Honor and Sacrifice: On Fanny

Note: This is the hundred-and-sixty-seventh in a series of historical/critical essays examining the best in film from each year. Essentially, I am watching films from the beginning of cinematic history that interest me and/or hold some critical or cultural impact. My personal, living list of favorites is being created at Letterboxd, showcasing five films per year. All this being explained, what follows is an examination of my second favorite 1932 film, FANNY, directed by Marc Allégret.

Released just one year after MARIUS (1931), the first installment in playwright, screenwriter, and future film director Marcel Pagnol’s “Marseille Trilogy,” FANNY picks up just moments from where its predecessor left off. Immediately, the emotions and characters of the beginning of Pagnol’s story are rejuvenated for the sequel, with wide sweeping shots of the French harbor transitioning into the energetic bluster of César (Raimu), the barkeep and father of Marius (Pierre Fresnay). Marius has just left on a ship bound for faraway lands, unknown to his dad, but Marius’ lover Fanny (Orane Demazis) is all too aware that he has made the decision to heed his wanderlust. In these earliest moments, one can find the central themes of FANNY. In the absence of Marius, you may see youthful masculinity’s heedlessness. In César’s care for Fanny, you may see guiding patriarchy (for good and bad). And in Fanny’s distress, leading to her fainting, you may see the status of women 90 years ago (and to some extent, even now), beholden to the actions of men, bereft of the immunity to certain scandals, and called to make certain sacrifices for “honor” and apparent “decency.”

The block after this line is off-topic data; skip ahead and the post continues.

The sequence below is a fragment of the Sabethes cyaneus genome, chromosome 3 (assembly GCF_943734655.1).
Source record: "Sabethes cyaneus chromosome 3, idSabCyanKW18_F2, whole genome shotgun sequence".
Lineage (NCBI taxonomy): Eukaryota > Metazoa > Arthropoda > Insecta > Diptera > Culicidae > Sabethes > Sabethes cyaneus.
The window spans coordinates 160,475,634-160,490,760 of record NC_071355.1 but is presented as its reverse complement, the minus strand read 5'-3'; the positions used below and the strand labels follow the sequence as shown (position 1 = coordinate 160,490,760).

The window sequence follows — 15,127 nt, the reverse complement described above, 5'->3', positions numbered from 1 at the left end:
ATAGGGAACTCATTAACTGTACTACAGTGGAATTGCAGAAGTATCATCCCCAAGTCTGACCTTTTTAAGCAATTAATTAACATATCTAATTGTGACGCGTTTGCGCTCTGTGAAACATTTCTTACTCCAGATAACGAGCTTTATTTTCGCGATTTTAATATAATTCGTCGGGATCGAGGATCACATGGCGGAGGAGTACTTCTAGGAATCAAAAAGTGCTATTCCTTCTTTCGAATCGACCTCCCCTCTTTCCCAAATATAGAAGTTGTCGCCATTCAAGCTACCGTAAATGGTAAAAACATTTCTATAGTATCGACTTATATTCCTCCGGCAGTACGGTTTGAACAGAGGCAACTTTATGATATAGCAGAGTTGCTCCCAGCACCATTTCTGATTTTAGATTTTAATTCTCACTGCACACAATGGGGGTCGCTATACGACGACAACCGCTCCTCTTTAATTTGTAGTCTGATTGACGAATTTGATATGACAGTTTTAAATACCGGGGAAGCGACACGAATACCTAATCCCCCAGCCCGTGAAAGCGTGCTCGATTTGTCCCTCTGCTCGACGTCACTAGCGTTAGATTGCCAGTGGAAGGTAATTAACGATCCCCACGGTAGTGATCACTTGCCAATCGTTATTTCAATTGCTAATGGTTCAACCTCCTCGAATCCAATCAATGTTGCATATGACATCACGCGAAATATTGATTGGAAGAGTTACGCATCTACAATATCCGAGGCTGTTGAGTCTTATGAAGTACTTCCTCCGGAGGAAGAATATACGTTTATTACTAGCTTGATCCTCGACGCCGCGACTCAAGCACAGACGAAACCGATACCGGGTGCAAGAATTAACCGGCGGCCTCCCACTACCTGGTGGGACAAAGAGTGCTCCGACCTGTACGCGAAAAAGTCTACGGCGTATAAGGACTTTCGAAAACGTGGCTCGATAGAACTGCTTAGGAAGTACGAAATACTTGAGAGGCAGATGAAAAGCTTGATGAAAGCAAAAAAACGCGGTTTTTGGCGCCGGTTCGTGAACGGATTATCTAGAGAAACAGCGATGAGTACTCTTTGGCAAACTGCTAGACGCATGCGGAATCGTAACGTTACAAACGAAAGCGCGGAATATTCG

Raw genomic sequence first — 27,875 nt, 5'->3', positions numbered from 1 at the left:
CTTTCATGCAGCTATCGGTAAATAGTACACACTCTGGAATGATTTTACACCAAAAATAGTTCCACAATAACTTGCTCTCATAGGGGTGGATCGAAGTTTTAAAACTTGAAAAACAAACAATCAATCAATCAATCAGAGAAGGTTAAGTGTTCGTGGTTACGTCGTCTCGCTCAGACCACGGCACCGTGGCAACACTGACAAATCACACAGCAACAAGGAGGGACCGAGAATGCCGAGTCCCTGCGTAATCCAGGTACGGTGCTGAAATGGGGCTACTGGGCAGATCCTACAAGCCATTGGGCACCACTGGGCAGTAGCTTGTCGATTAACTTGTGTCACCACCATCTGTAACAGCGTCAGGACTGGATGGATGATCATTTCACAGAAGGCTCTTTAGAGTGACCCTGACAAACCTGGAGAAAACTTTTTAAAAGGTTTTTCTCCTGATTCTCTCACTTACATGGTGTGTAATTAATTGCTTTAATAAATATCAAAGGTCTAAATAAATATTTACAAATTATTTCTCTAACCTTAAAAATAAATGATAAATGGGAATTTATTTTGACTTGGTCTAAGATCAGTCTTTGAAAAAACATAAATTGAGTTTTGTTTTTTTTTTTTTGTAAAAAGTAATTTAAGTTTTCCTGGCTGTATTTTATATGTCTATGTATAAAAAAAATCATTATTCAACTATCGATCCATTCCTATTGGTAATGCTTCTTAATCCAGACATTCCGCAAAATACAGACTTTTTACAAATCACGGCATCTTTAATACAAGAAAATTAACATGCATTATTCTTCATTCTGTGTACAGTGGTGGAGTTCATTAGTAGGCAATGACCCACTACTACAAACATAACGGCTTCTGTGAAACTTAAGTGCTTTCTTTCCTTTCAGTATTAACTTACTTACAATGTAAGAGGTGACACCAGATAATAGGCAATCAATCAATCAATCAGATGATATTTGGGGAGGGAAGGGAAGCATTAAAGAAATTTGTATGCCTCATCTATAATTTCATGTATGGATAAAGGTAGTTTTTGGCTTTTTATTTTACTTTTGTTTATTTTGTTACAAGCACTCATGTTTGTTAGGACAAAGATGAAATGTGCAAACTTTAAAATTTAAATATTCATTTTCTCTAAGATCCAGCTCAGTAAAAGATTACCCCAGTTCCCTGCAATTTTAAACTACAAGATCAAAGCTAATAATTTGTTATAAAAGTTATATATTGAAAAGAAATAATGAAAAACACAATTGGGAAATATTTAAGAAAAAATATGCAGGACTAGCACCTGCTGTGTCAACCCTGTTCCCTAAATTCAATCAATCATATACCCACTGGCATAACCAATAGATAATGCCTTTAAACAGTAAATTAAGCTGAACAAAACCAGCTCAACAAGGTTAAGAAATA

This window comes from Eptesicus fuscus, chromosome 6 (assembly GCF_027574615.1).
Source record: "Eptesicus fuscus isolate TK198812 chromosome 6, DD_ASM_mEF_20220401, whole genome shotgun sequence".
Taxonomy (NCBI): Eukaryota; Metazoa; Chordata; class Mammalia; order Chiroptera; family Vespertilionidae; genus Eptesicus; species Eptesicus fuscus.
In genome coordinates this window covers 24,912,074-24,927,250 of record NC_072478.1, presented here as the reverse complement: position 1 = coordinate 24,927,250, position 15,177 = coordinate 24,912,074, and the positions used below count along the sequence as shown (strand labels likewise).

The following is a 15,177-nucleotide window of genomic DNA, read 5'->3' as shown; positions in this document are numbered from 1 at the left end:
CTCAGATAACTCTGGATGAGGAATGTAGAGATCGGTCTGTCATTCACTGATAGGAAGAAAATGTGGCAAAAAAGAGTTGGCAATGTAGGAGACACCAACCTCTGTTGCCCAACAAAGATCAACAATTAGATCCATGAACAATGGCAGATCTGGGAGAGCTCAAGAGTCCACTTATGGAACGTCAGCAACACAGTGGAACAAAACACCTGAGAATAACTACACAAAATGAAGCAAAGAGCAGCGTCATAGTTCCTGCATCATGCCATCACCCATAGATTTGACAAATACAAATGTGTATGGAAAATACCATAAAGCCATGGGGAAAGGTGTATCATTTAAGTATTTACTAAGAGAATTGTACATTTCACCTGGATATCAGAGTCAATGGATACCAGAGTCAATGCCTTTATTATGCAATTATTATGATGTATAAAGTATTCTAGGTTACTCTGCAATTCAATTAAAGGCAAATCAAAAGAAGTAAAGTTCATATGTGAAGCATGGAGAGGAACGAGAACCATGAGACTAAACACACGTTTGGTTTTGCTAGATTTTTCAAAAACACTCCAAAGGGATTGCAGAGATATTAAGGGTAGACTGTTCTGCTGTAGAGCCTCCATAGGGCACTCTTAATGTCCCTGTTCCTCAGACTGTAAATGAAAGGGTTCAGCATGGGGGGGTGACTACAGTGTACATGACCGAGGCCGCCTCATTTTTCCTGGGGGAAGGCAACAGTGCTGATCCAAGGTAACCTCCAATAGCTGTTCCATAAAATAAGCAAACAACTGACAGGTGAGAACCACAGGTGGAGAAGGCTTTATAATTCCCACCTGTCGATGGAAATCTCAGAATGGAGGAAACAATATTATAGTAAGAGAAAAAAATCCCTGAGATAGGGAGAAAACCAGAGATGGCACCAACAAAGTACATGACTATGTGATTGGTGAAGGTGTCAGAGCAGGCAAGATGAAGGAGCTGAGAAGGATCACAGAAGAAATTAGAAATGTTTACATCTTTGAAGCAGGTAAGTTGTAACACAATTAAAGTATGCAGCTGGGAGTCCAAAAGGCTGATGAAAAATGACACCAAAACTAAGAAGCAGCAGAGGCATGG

I’ve already written about MARIUS at length, which was my second favorite film of 1931. You can read that piece to get the lowdown of the story, character relationships, and nature of the Marseille Trilogy at its inception. But suffice to say, the meteoric success of MARIUS led Pagnol, the plays and films’ auteur if not their credited director (for the first two installments), to write the follow up FANNY. It too was staged before it was filmed, but Pagnol was essentially able to get his whole tremendous troupe together once again, with the exception of Paul Dullac as the ferryman Escartefigue, recast here with Auguste Mourriès. The character has a slightly diminished role in FANNY, but regardless, the continuity from MARIUS to FANNY doesn’t just lie with the cast. Pagnol and collaborator Marc Allégret, the latter taking over directing duties from Alexander Korda, take what made the first film so special and mature its themes while retaining the southern France charm and humor.